The film's runtime is 109:44, including opening restoration text, which is in quite a small font.


Korean LPCM 1.0
The original mono track is presented in uncompressed form. As with all South Korean productions of the period, the entire soundtrack was post synchronized so there are some moments of mouth movements not matching the dialogue correctly. Sounds of gunfire, explosions and other wartime effects sound very good and well balanced against the dialogue, though there are instances with yelling and screaming that the sound can get muffled. The audio was remastered from 35mm sound negative, and it was given a restoration as well to remove hiss, pops, crackling and other noise that was heard on the older DVD release from KOFA. A very good restoration of the audio here.

There are optional English, Japanese, Korean subtitles for the main feature in a white font. They are well timed, easy to read and without issues of spelling or grammar problems.


Audio commentary by Cho Jun-hyoung (Korean Film Archive) and Huh Nam-woong (film critic) (2023)
This newly recorded commentary is unfortunately a case of a number of KOFA Blu-rays in which it is only offered in Korean without subtitles.
in Korean Dolby Digital 2.0 without subtitles

Audio commentary by Choi Dong-hoon (film director) and Ju Sung-chul (journalist) (2010)
This commentary has filmmaker Choi Dong-hoon joined by journalist of Cine21 Ju Sung-chul discussing the film and its legacy. They discuss about why it is often regarded as South Korea's best war film, the production background including the realism in the battle scenes and using actual TNT, the high budget, comparisons to other features by Lee, the influence it had on other war films, information on the cast and crew and much more. It has a lot of information included, but sadly this commentary is also here without subtitles. It is an odd exclusion, as the 2010 DVD release had English subtitles and for some reason not ported over.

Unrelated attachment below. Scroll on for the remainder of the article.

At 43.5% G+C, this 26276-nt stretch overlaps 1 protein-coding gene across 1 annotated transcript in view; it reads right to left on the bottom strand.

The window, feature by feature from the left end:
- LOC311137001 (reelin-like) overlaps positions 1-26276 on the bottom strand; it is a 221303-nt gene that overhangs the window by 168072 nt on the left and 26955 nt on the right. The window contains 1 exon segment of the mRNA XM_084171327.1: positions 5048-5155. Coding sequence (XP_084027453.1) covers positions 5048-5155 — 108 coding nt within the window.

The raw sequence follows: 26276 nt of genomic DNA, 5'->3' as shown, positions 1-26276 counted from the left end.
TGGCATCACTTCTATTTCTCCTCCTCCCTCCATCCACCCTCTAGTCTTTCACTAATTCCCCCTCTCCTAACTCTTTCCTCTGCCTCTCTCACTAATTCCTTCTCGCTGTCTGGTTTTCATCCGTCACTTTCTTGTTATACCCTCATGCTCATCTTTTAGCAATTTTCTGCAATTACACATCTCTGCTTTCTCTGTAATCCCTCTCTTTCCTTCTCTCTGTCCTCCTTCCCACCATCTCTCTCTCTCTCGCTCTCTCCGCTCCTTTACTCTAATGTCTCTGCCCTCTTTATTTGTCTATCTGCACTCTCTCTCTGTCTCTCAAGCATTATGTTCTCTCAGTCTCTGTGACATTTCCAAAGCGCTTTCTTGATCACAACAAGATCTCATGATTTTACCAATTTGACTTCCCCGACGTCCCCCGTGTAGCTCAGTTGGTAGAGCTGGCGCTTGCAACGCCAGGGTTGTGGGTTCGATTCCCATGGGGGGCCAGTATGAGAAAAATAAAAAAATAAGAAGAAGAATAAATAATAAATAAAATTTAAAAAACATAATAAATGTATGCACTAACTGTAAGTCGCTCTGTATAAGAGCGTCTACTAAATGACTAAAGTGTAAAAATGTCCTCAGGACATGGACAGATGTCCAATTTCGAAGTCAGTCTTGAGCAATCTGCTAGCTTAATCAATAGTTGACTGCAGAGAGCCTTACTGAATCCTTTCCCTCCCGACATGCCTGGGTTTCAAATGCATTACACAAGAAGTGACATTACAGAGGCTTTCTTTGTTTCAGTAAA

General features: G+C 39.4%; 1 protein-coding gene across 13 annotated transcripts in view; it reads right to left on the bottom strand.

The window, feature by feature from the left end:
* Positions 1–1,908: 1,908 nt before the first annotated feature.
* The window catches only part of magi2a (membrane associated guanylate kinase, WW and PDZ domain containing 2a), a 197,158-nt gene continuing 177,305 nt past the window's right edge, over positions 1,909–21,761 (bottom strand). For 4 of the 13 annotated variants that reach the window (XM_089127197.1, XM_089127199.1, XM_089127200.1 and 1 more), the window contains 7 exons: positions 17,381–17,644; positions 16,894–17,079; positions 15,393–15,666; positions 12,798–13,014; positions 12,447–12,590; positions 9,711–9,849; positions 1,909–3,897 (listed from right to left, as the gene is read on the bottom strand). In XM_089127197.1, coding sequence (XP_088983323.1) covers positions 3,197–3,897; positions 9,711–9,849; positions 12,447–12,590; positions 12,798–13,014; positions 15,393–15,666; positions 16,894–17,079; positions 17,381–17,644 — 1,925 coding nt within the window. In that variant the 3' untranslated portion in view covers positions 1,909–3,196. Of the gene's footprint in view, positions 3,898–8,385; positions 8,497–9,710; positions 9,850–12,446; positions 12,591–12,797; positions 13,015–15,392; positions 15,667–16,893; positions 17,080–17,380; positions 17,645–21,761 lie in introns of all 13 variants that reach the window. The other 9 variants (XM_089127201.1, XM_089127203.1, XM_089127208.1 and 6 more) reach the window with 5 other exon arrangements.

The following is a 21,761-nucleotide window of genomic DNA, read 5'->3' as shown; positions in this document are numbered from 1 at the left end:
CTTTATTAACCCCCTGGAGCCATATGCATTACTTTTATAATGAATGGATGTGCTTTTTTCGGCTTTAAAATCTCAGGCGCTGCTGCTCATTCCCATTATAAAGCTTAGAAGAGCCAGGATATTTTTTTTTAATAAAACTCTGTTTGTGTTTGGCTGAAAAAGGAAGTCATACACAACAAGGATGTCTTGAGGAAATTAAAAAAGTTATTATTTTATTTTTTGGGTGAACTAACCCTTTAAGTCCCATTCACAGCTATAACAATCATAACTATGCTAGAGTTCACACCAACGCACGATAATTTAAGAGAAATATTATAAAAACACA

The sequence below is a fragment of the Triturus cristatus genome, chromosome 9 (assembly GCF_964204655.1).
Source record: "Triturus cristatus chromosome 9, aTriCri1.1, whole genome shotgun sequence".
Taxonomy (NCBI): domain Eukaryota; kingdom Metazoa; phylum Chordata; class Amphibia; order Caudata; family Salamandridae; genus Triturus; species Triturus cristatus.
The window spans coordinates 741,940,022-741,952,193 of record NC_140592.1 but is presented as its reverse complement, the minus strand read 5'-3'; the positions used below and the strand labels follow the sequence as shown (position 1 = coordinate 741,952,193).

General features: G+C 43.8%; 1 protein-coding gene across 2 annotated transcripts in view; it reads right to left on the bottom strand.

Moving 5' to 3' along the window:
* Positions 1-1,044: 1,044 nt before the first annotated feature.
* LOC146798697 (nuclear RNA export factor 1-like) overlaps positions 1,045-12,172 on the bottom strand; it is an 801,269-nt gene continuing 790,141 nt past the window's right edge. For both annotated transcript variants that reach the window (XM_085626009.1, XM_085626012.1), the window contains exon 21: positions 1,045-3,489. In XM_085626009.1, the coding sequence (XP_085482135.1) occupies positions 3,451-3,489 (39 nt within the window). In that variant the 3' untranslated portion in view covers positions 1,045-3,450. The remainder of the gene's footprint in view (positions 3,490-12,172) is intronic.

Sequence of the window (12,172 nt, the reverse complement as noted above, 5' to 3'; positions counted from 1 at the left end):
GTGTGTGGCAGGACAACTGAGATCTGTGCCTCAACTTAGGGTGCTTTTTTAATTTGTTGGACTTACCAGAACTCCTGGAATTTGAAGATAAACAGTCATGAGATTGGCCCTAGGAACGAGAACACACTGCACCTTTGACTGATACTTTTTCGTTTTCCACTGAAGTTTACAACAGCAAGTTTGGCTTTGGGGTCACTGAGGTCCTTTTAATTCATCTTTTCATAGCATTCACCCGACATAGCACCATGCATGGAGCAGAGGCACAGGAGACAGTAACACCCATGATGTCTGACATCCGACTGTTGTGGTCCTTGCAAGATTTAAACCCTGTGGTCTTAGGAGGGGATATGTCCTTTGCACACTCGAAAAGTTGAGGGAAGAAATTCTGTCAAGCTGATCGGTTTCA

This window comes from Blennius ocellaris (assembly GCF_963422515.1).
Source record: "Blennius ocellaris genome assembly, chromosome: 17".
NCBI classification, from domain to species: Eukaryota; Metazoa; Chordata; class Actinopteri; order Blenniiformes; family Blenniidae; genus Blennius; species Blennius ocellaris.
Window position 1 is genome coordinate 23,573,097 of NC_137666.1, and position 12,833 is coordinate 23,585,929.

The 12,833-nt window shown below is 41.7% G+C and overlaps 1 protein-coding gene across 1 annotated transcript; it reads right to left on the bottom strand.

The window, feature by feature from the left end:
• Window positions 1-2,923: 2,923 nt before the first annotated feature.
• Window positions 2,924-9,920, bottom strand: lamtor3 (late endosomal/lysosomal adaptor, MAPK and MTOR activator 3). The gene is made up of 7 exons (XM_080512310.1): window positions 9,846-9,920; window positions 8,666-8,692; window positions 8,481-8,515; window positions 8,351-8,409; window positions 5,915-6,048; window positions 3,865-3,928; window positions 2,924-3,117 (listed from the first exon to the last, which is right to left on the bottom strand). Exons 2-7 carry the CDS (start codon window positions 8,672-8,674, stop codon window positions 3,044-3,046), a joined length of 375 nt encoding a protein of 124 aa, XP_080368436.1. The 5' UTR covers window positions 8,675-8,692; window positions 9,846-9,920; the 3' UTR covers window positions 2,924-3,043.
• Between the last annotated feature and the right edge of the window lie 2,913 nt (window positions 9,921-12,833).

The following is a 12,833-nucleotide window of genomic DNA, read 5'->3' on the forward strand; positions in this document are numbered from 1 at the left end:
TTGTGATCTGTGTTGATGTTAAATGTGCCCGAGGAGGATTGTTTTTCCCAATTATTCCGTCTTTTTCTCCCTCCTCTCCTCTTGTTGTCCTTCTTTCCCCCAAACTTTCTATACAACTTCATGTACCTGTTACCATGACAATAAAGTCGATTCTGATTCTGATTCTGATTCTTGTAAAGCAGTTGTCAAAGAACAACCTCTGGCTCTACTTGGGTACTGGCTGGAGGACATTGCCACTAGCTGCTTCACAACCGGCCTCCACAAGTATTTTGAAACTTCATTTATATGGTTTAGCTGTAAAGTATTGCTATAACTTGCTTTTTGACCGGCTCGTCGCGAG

in Korean Dolby Digital 2.0 without subtitles

Unreleased Footage (20:59)
When the film was released in the United States under the title “Marine Battleground” in 1966, The film was restructured in flashback form of an adult Yeong-hee recalling her experience. While the film had newly shot sequences in English, it was also drastically cut . What is surprising to note is that the US version had nearly 20 minutes of footage that was shot by Lee Man-hee in 1963 but was deleted from the South Korean theatrical version. There is no record of how this came about, but thankfully a print of the US version was donated to the Korean Film Archive from the Nga Taonga Sound & Vision in New Zealand in 2017. There are a total of 34 sequences, along with a number of quick short transition shots and the end title card. Some of the deleted material are only a few frames long, some of them are for a few minutes, ranging from battle scenes, scenes with Yeong-hee and the marines, the women at the nightclub, and more. The film itself has not been restored and has damage marks and scratches all over, but sharpness is very good, as well as the sound which is only available in English. Before each scene there is introductory text of the scene and the length in seconds and frames in both English and Korean.
in 1080p AVC MPEG-4, in English Dolby Digital 2.0 mono with burned-in Korean subtitles + English & Korean introductory text

"Digital Restoration: Before & After" featurette (3:02)
A side by side restoration comparison showcasing the original film with its damage marks and flickering, compared to the restored version which cleaned up the image wonderfully. The framing is presented squeezed in 1.33:1 with slightly rounded corners so the image looks taller than the correct widescreen version. It is presented silent, only showcasing the image restoration and not the sound.